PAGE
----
A strategy that combines two effective colorectal cancer screening methods, fecal immunological testing and colonoscopy may improve prevention and detection of colorectal cancer and reduce costs, according to a new study.

The study, which was published in Clinical Gastroenterology and Hepatology (2013; 11(9):1158-1166), used a simulation model to test a hybrid screening strategy consisting of annual or biennial fecal immunological testing at younger ages (50 to 65 years of age), combined with a single colonoscopy when the patient is 66 years of age. This approach led to substantial reductions in colorectal cancer incidence and mortality–comparable to those of the currently recommended strategies–and reductions in costs. Adherence to colonoscopy at age 66 years is critical to maintain the effectiveness of this hybrid screening program.

“Although colonoscopy is recognized as the most comprehensive colorectal examination, its role in screening is viewed very differently across health-care systems. Fecal immunochemical tests are emerging as the tests of choice in many population-based colorectal cancer screening programs,” said study author Uri Ladabaum, MD, MS, of Stanford University School of Medicine in California. “This modeling study suggests that a hybrid screening approach of fecal immunological test at younger ages and then a well-timed single colonoscopy in the mid-sixties offers the potential to deliver health benefits that are similar to those of the current screening strategies with lower resources demand.”

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Colorectal cancer is the second leading cause of cancer deaths among men and women in the United States, and it is largely preventable through proper screening. Current guidelines for colorectal cancer screening identify colonoscopy and fecal immunological testing as two of several possible screening strategies, beginning at age 50 years for all average-risk people. The guidelines place an emphasis on screening tests that can detect premalignant lesions (eg, colonoscopy), as opposed to primarily early-stage cancer (eg, guaiac-based fecal occult blood tests).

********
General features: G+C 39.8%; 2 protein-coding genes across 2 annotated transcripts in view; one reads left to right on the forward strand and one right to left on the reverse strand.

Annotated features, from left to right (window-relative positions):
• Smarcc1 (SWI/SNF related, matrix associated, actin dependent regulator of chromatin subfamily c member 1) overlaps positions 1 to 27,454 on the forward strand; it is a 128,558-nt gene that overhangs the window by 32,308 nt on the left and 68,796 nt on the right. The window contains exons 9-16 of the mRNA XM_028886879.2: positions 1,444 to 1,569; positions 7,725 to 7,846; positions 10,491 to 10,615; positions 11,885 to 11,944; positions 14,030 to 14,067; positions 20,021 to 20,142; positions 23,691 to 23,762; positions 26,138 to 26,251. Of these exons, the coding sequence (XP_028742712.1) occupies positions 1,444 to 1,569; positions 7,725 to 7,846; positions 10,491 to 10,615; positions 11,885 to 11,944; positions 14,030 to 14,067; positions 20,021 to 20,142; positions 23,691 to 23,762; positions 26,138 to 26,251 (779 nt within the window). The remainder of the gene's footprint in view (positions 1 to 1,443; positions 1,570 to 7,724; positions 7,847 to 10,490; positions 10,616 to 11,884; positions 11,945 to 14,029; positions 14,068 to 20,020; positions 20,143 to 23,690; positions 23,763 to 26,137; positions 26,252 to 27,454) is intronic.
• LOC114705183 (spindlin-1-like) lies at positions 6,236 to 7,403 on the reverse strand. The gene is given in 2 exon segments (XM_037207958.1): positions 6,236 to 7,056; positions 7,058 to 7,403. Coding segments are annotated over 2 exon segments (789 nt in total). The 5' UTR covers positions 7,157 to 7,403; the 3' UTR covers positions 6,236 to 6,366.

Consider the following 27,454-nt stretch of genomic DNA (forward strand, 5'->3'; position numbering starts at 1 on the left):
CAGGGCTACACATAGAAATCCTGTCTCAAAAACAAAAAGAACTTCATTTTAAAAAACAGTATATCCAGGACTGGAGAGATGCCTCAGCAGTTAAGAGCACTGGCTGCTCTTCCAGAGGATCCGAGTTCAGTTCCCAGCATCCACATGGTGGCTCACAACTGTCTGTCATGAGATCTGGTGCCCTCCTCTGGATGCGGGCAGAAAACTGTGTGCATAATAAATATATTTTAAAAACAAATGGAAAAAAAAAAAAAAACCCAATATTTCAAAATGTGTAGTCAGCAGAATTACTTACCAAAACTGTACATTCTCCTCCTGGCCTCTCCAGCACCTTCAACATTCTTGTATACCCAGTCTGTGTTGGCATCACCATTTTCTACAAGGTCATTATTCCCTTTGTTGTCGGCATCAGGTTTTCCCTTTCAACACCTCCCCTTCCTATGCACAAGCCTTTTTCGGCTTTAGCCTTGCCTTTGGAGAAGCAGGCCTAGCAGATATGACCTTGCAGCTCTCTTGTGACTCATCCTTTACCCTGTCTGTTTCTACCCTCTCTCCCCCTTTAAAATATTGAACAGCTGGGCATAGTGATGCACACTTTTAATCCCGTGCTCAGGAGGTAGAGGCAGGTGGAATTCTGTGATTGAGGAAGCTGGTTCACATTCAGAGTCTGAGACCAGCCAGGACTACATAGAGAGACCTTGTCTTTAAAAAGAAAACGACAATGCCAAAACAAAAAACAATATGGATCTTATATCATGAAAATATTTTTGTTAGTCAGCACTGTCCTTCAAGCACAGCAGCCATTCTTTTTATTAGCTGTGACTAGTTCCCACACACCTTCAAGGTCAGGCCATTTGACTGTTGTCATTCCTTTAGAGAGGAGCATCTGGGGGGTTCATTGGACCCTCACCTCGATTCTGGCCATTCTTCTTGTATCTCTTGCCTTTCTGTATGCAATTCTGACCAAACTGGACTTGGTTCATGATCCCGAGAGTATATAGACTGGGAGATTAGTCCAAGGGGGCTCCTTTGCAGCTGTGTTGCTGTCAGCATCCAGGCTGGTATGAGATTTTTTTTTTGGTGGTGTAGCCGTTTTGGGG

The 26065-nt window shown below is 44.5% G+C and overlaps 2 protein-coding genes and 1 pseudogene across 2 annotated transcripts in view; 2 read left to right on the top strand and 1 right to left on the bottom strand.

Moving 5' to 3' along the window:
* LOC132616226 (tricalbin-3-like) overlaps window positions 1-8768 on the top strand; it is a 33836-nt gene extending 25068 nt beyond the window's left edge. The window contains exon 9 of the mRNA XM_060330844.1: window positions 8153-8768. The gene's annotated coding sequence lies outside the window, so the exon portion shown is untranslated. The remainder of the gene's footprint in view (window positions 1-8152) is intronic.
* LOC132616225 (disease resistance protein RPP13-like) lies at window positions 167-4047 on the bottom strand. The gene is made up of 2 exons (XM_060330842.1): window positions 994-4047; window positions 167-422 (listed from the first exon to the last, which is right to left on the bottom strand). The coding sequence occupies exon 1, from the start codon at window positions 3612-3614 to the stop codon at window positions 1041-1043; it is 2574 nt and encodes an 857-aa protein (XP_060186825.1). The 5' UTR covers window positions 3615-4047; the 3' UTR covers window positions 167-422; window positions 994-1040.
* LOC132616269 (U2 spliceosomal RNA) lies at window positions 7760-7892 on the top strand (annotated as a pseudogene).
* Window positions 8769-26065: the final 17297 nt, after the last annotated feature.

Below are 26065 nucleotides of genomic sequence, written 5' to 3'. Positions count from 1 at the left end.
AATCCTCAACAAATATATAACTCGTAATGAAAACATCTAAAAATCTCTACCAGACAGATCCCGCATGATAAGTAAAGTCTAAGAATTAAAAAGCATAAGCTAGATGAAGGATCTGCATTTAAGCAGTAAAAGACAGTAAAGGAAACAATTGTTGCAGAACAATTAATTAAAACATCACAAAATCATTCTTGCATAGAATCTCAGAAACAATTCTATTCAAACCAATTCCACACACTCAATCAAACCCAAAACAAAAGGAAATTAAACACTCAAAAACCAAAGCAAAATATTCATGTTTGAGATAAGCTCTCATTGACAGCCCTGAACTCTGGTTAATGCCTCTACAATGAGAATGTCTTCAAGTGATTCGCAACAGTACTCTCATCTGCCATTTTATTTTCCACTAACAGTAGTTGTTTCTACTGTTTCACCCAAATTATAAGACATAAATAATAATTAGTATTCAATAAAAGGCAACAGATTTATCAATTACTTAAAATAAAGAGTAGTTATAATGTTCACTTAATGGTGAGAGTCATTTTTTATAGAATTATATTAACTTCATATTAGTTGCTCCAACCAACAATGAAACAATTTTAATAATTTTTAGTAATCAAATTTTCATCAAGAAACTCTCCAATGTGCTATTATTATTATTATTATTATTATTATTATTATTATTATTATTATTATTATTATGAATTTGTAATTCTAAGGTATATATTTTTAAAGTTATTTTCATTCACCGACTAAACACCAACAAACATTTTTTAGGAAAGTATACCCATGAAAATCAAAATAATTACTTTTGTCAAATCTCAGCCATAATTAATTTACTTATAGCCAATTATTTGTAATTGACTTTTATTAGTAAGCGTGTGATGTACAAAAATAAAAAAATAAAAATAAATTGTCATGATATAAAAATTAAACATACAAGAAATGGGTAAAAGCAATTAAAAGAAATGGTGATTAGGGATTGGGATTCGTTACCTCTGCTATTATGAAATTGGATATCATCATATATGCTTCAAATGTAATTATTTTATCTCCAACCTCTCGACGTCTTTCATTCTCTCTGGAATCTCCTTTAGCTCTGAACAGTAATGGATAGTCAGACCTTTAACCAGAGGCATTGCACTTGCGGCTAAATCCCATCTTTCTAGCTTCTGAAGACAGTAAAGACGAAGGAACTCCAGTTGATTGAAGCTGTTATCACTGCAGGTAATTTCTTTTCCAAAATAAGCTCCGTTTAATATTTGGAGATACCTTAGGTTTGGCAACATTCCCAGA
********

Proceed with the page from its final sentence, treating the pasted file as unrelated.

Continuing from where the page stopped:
The current U.S. Preventive Services Task Force guidelines call for regular screening of both men and women for colorectal cancer starting at age 50 years and continuing until age 75 years by regimens including: annual high-sensitivity fecal immunological test; flexible sigmoidoscopy every 5 years (possibly combined with a high-sensitivity fecal immunological test every 3 years); or screening colonoscopy at intervals of 10 years.

Researchers of this study conducted a simulation trial with virtual patients to compare several different screening strategies combining fecal immunological testing, flexible sigmoidoscopy, and colonoscopy against the currently recommended regimens. They used the Archimedes model, which simulates human physiology, diseases, interventions, and health-care systems on a large scale.

“Uptake of screening, and adherence over time, are key determinants of the effectiveness of screening,” added Ladabaum. “Hybrid strategies might have the advantage of requiring adherence with yearly or biennial testing for a limited number of cycles, and then with a single well-timed colonoscopy. Whether adherence with such a program is better than with fecal immunological test[ing] over longer periods, or with several colonoscopies through the years, is a question worthy of further research.”